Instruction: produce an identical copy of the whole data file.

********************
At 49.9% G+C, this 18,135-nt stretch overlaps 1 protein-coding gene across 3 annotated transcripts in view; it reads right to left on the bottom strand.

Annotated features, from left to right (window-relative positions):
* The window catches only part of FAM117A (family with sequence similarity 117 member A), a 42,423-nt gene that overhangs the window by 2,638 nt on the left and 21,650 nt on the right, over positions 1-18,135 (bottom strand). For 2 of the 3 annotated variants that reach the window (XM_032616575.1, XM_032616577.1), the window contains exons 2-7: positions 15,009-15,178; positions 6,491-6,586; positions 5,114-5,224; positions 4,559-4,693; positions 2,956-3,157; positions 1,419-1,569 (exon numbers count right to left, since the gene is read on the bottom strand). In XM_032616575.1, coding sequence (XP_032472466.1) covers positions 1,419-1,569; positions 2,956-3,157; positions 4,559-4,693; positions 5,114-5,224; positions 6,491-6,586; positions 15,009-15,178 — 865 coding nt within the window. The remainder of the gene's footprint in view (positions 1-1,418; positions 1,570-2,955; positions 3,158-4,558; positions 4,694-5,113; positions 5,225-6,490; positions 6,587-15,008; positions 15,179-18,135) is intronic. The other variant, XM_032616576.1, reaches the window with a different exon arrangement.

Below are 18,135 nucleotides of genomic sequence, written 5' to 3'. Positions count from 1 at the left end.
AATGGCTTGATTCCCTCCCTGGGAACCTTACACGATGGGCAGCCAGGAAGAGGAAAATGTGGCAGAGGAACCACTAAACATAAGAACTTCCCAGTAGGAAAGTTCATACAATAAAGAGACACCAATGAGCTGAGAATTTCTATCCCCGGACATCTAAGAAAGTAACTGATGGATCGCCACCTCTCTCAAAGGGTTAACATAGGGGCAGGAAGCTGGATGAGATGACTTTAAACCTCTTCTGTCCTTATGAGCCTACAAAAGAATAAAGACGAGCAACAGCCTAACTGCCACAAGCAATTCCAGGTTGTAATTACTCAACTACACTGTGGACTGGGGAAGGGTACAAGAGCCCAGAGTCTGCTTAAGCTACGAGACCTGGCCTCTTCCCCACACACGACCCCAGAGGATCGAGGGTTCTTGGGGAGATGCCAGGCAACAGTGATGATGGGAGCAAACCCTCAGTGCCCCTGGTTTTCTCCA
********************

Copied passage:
At 49.9% G+C, this 18,135-nt stretch overlaps 1 protein-coding gene across 3 annotated transcripts in view; it reads right to left on the bottom strand.

Annotated features, from left to right (window-relative positions):
* The window catches only part of FAM117A (family with sequence similarity 117 member A), a 42,423-nt gene that overhangs the window by 2,638 nt on the left and 21,650 nt on the right, over positions 1-18,135 (bottom strand). For 2 of the 3 annotated variants that reach the window (XM_032616575.1, XM_032616577.1), the window contains exons 2-7: positions 15,009-15,178; positions 6,491-6,586; positions 5,114-5,224; positions 4,559-4,693; positions 2,956-3,157; positions 1,419-1,569 (exon numbers count right to left, since the gene is read on the bottom strand). In XM_032616575.1, coding sequence (XP_032472466.1) covers positions 1,419-1,569; positions 2,956-3,157; positions 4,559-4,693; positions 5,114-5,224; positions 6,491-6,586; positions 15,009-15,178 — 865 coding nt within the window. The remainder of the gene's footprint in view (positions 1-1,418; positions 1,570-2,955; positions 3,158-4,558; positions 4,694-5,113; positions 5,225-6,490; positions 6,587-15,008; positions 15,179-18,135) is intronic. The other variant, XM_032616576.1, reaches the window with a different exon arrangement.

Below are 18,135 nucleotides of genomic sequence, written 5' to 3'. Positions count from 1 at the left end.
AATGGCTTGATTCCCTCCCTGGGAACCTTACACGATGGGCAGCCAGGAAGAGGAAAATGTGGCAGAGGAACCACTAAACATAAGAACTTCCCAGTAGGAAAGTTCATACAATAAAGAGACACCAATGAGCTGAGAATTTCTATCCCCGGACATCTAAGAAAGTAACTGATGGATCGCCACCTCTCTCAAAGGGTTAACATAGGGGCAGGAAGCTGGATGAGATGACTTTAAACCTCTTCTGTCCTTATGAGCCTACAAAAGAATAAAGACGAGCAACAGCCTAACTGCCACAAGCAATTCCAGGTTGTAATTACTCAACTACACTGTGGACTGGGGAAGGGTACAAGAGCCCAGAGTCTGCTTAAGCTACGAGACCTGGCCTCTTCCCCACACACGACCCCAGAGGATCGAGGGTTCTTGGGGAGATGCCAGGCAACAGTGATGATGGGAGCAAACCCTCAGTGCCCCTGGTTTTCTCCA